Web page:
However, should the lubrication oil pressure of a running engine fall for any reason, the compressed governor low and high speed springs force the piston into the cylinder, thereby moving the base against which the governor springs are seated. The travel of the piston is at least as great as the expansion of the preloaded high and low speed springs to relaxed conditions plus the travel of the governor sliding sleeve from a full fuel location to a no fuel location. As a consequence, the preload in the high speed spring is relieved, and the governor weights are able to move the governor sliding sleeve in a manner simulating an engine overspeed condition with a governor having a fixed spring base. The result is that the linkages for controlling the fuel injection racks are stroked to a no fuel position, thereby stopping the engine. Movement of the yieldable base member and control linkages are independent of the engine speed at which the lubrication pressure system fails. Further, the engine cannot be restarted until proper oil pressure is again present in the base member cylinder to retain the piston bearing face at the proper operating position.
It is a feature of the present invention that it is capable of protecting the engine from contaminated oil. For that purpose, an oil filter is inserted between the oil pump and the yieldable base member assembly cylinder. In that manner, a clogged filter will cause low pressure in the base member cylinder downstream from the filter to shut down the engine even if there is an adequate oil supply in the pan and the oil pump is working properly.
Further in accordance with the present invention, the engine protection system protects the engine against overtemperature conditions. For that purpose, a temperature sensitive control valve is connected to the return line from the yieldable base member assembly cylinder. Under normal conditions, the temperature sensitive control valve blocks oil flowing therethrough, so that all the oil flowing through the cylinder passes through a restrictor and is then dumped directly to the engine pan. Should the engine overheat, the temperature sensitive valve opens to permit oil to flow therethrough and then dump the oil to the pan. The resistance to oil flow through the temperature sensitive valve is much less than the resistance of the restrictor in the cylinder return line. Consequently, the oil pressure in the yieldable base member cylinder drops when the temperature sensitive valve opens. To provide additional assurance of a reduction of lubrication oil pressure in the cylinder when the temperature sensitive valve opens, the lines to and from the temperature sensitive valve are considerably larger than the input line to the cylinder. With reduced lubrication oil pressure in the cylinder, the governor springs force the base member piston into the cylinder, and the low and high speed springs and other governor components force the fuel racks to cut off fuel to the engine cylinders. Thus, an overheated engine condition results in engine stoppage in a manner substantially identical to engine stoppage due directly to a lubrication oil pressure failure.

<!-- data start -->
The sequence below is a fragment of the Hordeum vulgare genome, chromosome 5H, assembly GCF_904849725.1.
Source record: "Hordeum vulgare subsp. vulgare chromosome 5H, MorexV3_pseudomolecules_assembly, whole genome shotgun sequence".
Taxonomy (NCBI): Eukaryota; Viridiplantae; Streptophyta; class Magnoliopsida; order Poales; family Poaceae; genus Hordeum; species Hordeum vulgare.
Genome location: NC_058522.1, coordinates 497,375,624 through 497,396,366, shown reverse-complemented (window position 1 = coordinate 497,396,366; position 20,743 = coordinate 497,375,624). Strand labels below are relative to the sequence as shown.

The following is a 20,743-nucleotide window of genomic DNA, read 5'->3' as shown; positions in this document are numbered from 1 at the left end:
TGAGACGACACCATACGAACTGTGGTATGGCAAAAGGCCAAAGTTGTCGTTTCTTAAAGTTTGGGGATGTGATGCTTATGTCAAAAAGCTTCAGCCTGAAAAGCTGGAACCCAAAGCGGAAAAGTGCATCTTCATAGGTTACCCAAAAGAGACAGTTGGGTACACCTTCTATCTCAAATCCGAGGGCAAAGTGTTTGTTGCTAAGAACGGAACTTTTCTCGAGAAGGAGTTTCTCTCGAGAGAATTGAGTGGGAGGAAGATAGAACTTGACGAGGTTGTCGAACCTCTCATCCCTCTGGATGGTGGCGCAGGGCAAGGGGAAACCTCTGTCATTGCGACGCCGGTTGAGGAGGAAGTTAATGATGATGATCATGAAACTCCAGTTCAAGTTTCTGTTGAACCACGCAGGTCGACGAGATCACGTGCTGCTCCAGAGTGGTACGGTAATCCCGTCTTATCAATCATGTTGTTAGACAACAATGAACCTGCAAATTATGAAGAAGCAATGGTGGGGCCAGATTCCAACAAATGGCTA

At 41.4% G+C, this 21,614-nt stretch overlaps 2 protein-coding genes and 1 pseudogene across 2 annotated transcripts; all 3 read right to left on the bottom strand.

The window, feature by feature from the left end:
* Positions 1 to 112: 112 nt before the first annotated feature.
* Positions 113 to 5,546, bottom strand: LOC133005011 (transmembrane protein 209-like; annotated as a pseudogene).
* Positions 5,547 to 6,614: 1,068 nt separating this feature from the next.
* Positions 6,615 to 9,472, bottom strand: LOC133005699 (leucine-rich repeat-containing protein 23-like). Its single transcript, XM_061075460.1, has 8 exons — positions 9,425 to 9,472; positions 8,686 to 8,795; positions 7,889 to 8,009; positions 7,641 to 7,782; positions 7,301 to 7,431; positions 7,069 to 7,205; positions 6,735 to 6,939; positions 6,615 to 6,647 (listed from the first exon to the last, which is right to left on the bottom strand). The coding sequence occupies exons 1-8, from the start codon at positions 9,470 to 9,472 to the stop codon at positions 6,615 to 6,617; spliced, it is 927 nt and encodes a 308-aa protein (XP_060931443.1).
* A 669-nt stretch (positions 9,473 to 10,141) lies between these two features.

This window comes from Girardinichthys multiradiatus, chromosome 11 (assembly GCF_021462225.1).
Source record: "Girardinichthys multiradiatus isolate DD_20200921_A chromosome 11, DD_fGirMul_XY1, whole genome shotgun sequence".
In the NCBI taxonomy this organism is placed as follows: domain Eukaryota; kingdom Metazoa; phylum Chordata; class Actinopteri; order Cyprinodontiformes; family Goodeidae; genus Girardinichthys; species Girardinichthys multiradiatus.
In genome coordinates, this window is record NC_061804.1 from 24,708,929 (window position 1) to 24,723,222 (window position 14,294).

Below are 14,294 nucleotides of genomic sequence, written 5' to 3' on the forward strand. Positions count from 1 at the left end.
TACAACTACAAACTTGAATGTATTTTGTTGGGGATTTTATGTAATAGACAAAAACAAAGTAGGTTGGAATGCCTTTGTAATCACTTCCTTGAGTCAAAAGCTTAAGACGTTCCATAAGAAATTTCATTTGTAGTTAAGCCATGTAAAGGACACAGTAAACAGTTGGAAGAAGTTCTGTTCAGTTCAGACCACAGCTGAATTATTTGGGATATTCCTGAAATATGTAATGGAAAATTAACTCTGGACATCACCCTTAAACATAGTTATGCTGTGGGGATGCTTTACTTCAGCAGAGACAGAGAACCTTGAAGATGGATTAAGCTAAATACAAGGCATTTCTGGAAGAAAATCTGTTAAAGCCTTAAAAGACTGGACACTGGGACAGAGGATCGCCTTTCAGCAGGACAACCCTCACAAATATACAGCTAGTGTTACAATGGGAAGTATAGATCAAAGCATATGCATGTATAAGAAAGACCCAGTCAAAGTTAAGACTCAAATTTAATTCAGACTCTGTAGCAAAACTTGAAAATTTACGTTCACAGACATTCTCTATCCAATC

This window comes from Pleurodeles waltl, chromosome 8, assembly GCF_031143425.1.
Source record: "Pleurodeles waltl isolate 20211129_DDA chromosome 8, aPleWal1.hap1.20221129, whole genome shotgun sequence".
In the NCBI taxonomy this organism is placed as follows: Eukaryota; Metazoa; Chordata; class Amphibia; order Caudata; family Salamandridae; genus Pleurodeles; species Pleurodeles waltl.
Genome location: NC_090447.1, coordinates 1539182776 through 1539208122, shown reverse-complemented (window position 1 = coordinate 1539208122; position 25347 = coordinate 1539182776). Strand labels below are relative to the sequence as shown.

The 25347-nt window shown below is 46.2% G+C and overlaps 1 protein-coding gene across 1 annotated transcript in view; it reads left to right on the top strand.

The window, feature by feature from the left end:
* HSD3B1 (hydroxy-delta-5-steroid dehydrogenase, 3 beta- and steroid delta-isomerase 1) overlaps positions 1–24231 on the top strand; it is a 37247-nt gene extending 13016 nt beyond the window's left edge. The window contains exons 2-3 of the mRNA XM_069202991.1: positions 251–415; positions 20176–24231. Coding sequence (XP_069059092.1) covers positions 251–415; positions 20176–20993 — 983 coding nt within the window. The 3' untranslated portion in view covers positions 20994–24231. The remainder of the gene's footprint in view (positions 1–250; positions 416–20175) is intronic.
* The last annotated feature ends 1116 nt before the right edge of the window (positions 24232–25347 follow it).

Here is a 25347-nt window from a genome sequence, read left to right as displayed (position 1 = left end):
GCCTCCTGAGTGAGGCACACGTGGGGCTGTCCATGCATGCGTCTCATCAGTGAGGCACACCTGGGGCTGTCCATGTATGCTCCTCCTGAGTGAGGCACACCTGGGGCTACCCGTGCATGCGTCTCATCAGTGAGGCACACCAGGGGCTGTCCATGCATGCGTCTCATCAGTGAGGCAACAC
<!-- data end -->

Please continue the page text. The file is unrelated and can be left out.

An important aspect of the present invention is that it is suitable for installation in a variety of commonly available internal combustion engines with minimum modification to the engines. In one commonly used engine, the governor high speed spring bears against a set-up surface of a retainer threaded into the governor housing. A technician normally sets up the governor by properly positioning the retainer relative to the governor housing so as to produce a desired amount of high speed spring preload. To adapt the present invention to that engine, a temporary yoke is substituted for the usual retainer to resist the high speed spring during set-up. The yoke has a set-up surface that is set in combination with a particular spring and optional shims to produce the desired preload in the high speed spring. The temporary yoke is then removed and the yieldable base member assembly is installed. The base member assembly is adjustable with shims such that with proper operating oil pressure the piston is seated against a bore stop in the cylinder to locate the piston bearing face at a location that duplicates the yoke set-up surface, thereby reproducing the desired governor high speed spring preload. Consequently, governor operation is identical with the yieldable base member assembly as with the temporary yoke, and as with the conventional threadable retainer.